aluminum castings; UA-800, 2-1/2-3 HP, air cooled; UA 805, same as
above except with aluminum casting; VA 900, 1-1/2-2 HP, radiator
cooled; UR 900, 2-1/2-3 HP, radiator cooled; VR 915, 1-1/2-2 HP
radiator cooled; UR 915 2-1/2-3 HP, radiator cooled.

Construction features of vertical motors are as follows:
Connecting rod, interchangeable with Ford model T rod; Piston, grey
iron; Governor, Flyball throttling type with speed control;
Crankshaft, heat treated, drop forged with counter weights;
Camshaft, one piece, drop forged, hardened and ground; Lubrication,
pump and splash; Ignition, Wico type B rotary magneto, with retard;
Valves, in head, both mechanical, covered; Air cleaners were
optional.

The line of double flywheel engines was also retained at this
time. Spoke flywheel engines were offered in both the 700
(semi-portable) and the 600 self contained stationary types. Plain
cylinder engines could also be furnished in the 600 type. Spoke
flywheel engines were shown in the following types: AC (6 HP), BO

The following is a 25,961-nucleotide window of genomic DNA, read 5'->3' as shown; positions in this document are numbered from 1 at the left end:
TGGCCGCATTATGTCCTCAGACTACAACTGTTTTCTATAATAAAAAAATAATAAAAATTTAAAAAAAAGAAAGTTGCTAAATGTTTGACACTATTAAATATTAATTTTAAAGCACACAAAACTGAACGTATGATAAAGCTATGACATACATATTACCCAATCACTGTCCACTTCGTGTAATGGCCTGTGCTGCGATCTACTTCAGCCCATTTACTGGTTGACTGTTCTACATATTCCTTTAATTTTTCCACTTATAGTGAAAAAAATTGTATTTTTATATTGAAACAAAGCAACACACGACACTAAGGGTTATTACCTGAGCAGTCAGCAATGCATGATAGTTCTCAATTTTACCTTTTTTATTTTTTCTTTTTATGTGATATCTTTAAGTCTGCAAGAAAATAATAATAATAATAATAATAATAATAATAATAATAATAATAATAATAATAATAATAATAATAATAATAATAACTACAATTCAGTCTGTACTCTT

(8 HP) DB (12 HP) EE (14 HP) and FG (18 HP). Except for a small RPM
change on the 14 and 18 HP models, these engines are the same as in
the 1927 catalog. These engines could be furnished for kerosene or
gas operation. All spoke flywheel engines could be fitted with
force feed lubrication.

W, WA and WB engines were also essentially the same as shown in
the 1927 catalog and were available in three types: 700
(semi-portable), 600 (self contained stationary), and 705 (hand
truck portable).

W series engines could be furnished for operation on kerosene or
gas or with battery ignition if desired.

In addition to the standard W line, a new W series engine had
been introduced, the WG. The WG was available in two types (700 and
600) and resembled the other W engines. The WG developed 2 HP at
500 RPM and 3 HP at 800 RPM and had a closed crankcase, throttling
governor (any fuel), breather and ignition by WICO EK magneto and
spark plug. WG engines could also be furnished with a gas or
kerosene carburetor.

Engines shown in catalog D of 1936.

All air cooled engines shown in this catalog are horizontal
shaft, vertical cylinder and were made in the following models:
RLA; RLB; 1/2-3/4 HP, suction carburetor, splash lubrication,